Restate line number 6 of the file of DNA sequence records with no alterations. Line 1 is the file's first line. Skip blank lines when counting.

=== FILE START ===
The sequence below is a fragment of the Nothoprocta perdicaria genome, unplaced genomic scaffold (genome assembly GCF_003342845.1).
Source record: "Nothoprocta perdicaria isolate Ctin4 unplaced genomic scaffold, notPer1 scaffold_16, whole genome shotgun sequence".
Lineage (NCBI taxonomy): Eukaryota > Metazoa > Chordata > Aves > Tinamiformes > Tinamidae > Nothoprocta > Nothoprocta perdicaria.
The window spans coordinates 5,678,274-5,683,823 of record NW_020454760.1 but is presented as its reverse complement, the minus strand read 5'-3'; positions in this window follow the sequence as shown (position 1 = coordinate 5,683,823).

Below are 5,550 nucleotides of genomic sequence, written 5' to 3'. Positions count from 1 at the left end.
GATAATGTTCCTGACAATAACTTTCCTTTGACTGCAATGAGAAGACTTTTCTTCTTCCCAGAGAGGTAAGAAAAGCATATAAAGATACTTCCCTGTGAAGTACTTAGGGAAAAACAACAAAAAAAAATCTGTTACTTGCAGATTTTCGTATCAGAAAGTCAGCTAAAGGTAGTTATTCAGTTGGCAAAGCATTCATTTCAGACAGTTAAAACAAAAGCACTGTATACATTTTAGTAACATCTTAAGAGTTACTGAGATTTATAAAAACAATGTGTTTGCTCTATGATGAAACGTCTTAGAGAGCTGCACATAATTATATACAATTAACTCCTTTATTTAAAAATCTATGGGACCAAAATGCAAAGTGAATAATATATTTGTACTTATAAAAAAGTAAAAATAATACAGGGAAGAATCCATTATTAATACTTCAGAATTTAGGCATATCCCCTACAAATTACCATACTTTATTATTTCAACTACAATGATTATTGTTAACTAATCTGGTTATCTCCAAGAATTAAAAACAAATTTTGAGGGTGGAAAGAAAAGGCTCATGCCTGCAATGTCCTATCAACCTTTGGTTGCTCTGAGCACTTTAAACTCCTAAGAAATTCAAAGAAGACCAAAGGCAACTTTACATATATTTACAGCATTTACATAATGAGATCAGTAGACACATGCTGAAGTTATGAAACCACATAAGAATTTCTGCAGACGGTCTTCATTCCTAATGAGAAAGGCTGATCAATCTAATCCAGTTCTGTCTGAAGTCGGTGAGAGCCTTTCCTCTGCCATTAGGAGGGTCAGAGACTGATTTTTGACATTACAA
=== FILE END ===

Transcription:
GATAATGTTCCTGACAATAACTTTCCTTTGACTGCAATGAGAAGACTTTTCTTCTTCCCAGAGAGGTAAGAAAAGCATATAAAGATACTTCCCTGTGAAGTACTTAGGGAAAAACAACAAAAAAAAATCTGTTACTTGCAGATTTTCGTATCAGAAAGTCAGCTAAAGGTAGTTATTCAGTTGGCAAAGCATTCATTTCAGACAGTTAAAACAAAAGCACTGTATACATTTTAGTAACATCTTAAGAGTTACTGAGATTTATAAAAACAATGTGTTTGCTCTATGATGAAACGTCTTAGAGAGCTGCACATAATTATATACAATTAACTCCTTTATTTAAAAATCTATGGGACCAAAATGCAAAGTGAATAATATATTTGTACTTATAAAAAAGTAAAAATAATACAGGGAAGAATCCATTATTAATACTTCAGAATTTAGGCATATCCCCTACAAATTACCATACTTTATTATTTCAACTACAATGATTATTGTTAACTAATCTGGTTATCTCCAAGAATTAAAAACAAATTTTGAGGGTGGAAAGAAAAGGCTCATGCCTGCAATGTCCTATCAACCTTTGGTTGCTCTGAGCACTTTAAACTCCTAAGAAATTCAAAGAAGACCAAAGGCAACTTTACATATATTTACAGCATTTACATAATGAGATCAGTAGACACATGCTGAAGTTATGAAACCACATAAGAATTTCTGCAGACGGTCTTCATTCCTAATGAGAAAGGCTGATCAATCTAATCCAGTTCTGTCTGAAGTCGGTGAGAGCCTTTCCTCTGCCATTAGGAGGGTCAGAGACTGATTTTTGACATTACAA